A voyage of the mind; a voyage to a lake – Kinderhook Cr. Kinderhook 9-15-16

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A voyage of the mind, a voyage to a lake

Windows Through Time – May 21, 2009

Robert Titus


We are the mind’s eye, the human imagination, and we are drifting high across the Hudson Valley’s sky, exactly 14,000 years ago. Our present location is northeast of Chatham in the middle Hudson Valley. Below us should be Kinderhook Creek and indeed, way down there we can see a fine flow of water but something is dreadfully wrong. We drop down to get a better look. Stretching behind us, to the northeast, and before us, off to the southwest, is something that cannot be Kinderhook Creek. This flow is a great, thundering, pounding rush of water. To call this a “creek” is just all out of proportion. It is a sideways waterfall, a foaming, raging, gigantic number six cataract of water. It is a tumultuous cascade, and it is heading towards today’s Chatham Center.

We are the mind’s eye, the human imagination. We can go anywhere and we can do anything. We can fly high and we can fly low and we can fly fast and we can fly slow. Right now we drop down and follow this grotesque caricature of a river. Just above the flow, we can feel a fine spray of water rising above it. When occasional glimpses of sunlight occur, we see rainbows, many of them. But mostly it is a gray sky above. We are nearly deafened by the sound of this torrent. It is an incredible vision.

Is this really the Kinderhook Creek? It seems impossible to imagine it as being that usually lowly flow of water. We are the mind’s eye and we can find out very quickly and very easily. We rise up thousands of feet into the air and look to the north. We find what we expected. There we spy another landmark familiar to those of modern times. Out there is Valatie Creek and it is flowing south toward today’s town of Kinderhook. But even so far away, we can see that it too is another pounding mega-stream. We are drawn towards this vision of Valatie Creek with a strong, almost magnetic fascination. We descend and find our way to the canyon that, in modern times, marks the western edge of the Valatie business district. In modern times, most of that canyon is visible and has only a relatively small stream flowing at its bottom. On the day of our mind’s eye journey this canyon is filled with something akin to an enormous fire hose. Again, it is as if we were looking at a sideways waterfall, compressed by the narrow, rocky canyon walls. The canyon is filled to the brim and, here, the power of the noise is worse than deafening.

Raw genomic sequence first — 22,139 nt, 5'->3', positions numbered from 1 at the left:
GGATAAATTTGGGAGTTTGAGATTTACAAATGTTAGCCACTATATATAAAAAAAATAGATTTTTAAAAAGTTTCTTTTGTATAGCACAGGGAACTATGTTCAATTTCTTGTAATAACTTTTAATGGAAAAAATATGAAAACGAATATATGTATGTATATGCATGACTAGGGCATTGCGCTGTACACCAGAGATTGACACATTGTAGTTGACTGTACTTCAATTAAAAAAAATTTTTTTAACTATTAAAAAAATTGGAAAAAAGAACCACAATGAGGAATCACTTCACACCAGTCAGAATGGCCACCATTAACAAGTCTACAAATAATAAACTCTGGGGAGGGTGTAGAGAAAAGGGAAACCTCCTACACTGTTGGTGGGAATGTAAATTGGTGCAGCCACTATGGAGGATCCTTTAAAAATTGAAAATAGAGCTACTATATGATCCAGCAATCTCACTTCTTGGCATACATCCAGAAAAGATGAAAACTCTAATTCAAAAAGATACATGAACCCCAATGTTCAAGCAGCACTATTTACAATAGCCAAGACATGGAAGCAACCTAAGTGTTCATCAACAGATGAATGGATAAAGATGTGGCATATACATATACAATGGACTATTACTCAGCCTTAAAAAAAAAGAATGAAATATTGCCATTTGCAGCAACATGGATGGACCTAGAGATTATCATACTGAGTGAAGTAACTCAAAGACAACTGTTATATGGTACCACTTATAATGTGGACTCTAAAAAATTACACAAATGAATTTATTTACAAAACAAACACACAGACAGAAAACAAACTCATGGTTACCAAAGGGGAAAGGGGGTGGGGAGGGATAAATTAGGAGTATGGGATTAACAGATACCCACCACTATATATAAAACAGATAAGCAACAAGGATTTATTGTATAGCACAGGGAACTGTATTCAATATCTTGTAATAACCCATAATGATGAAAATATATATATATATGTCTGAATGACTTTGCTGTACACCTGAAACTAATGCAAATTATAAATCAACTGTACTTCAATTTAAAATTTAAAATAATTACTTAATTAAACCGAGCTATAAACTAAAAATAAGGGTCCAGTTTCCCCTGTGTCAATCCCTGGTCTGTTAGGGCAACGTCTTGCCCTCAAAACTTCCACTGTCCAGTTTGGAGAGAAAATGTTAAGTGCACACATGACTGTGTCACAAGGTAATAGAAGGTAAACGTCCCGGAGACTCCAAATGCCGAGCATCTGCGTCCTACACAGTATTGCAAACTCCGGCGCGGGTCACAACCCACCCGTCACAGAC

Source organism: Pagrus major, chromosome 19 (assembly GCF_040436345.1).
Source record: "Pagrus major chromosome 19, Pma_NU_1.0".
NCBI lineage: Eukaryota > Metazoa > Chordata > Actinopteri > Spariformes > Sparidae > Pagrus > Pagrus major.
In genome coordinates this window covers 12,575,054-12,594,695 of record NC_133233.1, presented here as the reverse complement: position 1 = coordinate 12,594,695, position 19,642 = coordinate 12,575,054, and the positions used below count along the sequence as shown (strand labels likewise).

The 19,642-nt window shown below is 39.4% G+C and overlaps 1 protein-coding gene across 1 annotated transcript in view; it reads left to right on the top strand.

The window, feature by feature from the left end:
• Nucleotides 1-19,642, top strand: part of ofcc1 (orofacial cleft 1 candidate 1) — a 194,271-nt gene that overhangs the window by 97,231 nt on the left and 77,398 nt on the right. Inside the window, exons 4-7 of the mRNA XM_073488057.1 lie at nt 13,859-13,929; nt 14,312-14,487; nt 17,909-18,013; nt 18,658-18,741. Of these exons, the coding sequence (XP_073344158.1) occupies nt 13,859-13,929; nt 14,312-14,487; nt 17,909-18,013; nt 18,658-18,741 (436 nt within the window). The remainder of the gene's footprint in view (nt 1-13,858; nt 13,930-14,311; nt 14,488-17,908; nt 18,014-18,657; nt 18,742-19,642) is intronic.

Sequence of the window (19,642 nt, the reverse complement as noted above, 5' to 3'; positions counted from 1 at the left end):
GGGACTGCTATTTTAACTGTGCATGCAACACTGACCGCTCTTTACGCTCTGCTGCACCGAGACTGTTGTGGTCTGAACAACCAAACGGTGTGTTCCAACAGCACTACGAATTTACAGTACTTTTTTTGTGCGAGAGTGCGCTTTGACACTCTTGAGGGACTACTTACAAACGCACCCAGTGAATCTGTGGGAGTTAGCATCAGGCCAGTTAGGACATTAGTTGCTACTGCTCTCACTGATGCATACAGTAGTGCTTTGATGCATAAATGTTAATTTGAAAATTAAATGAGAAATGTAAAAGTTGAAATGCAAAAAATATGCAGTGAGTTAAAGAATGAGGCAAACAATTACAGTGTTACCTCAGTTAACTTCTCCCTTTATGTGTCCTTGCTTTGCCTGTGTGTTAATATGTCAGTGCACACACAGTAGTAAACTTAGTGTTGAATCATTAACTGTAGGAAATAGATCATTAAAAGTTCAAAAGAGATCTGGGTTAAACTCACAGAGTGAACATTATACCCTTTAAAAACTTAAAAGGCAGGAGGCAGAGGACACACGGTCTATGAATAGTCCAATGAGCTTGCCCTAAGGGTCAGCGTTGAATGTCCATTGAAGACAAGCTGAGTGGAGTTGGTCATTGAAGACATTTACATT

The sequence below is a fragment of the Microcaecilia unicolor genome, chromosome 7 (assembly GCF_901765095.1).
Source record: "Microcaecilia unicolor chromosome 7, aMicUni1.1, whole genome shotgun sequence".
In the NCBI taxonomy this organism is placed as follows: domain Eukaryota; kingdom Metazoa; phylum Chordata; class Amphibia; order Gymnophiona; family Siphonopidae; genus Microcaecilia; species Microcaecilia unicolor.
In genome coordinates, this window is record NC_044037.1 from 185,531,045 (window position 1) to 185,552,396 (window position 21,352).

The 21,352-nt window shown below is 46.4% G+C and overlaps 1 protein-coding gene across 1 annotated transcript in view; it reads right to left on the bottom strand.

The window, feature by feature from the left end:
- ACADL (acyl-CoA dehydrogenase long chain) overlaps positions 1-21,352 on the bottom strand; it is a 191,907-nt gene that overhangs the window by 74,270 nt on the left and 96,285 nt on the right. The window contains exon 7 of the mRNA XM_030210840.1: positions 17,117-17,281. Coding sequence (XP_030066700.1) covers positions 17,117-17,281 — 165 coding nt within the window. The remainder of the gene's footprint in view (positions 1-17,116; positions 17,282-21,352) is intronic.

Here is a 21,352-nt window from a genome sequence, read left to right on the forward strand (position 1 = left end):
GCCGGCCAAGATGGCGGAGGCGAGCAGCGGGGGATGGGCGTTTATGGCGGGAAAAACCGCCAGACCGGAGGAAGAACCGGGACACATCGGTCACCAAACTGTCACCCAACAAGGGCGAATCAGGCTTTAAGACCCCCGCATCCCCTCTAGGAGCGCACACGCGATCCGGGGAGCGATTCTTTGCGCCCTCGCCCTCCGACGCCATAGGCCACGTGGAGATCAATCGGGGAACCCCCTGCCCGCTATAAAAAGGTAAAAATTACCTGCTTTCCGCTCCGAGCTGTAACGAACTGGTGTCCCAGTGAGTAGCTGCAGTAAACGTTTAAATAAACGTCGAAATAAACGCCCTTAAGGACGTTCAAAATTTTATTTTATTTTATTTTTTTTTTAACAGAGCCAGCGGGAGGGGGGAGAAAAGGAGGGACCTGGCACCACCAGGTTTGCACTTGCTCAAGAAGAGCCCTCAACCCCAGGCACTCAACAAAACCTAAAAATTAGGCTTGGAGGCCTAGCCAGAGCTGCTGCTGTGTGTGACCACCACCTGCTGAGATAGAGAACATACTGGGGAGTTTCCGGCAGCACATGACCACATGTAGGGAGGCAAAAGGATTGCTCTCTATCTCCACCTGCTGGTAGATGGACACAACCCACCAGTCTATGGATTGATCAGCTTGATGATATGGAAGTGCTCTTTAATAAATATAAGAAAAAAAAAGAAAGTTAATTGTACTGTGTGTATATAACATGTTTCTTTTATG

Now we are most extraordinarily curious: What has caused all this? Where did all this water come from? What are the explanations of the mysteries we have seen today? We are the mind’s eye; we can, once again, rise up high into the air and that is exactly what we shall do. Soon our mysteries will be solved.

To the north we see a distant mass of whiteness, stretched across the entire northern horizon. We advance towards this new puzzlement; we are perplexed, but we soon see what we need to see. We are approaching a great glacier. It extends off to the west as far as we can see. It also extends an equally far distance to the east. This is the Hudson Valley Glacier. Once again we succumb to a state of overwhelming, compelling curiosity. We are drawn north and closer to the ice. At this time, 14,000 years ago, it is closing in on the end of the Ice Age and, on this day, it is remarkably warm.

The end of an ice age can be a violent time. The glacier is not just melting; it is falling apart. From time to time great masses of ice collapse into heaps of white rubble at the base of the glacier. Huge volumes of water are gushing out of the glacier’s front and flowing on, as a single great torrent, into our prehistoric Valatie Creek. We turn and follow that flow.

Soon, to the west, we spy an enormous expanse of water. We rise up again and it spreads out before us. It is a huge lake; it is a full nine miles to its western shore. In the very far distance we can see the Catskill Mountains rising above that distant side of the lake. This is what future geologists will call Glacial Lake Albany. What an experience! In the distant future geologists will only be able to imagine what the lake looked like, but we are privileged to see it in person. Contact the author at titusr@hartwick.edu

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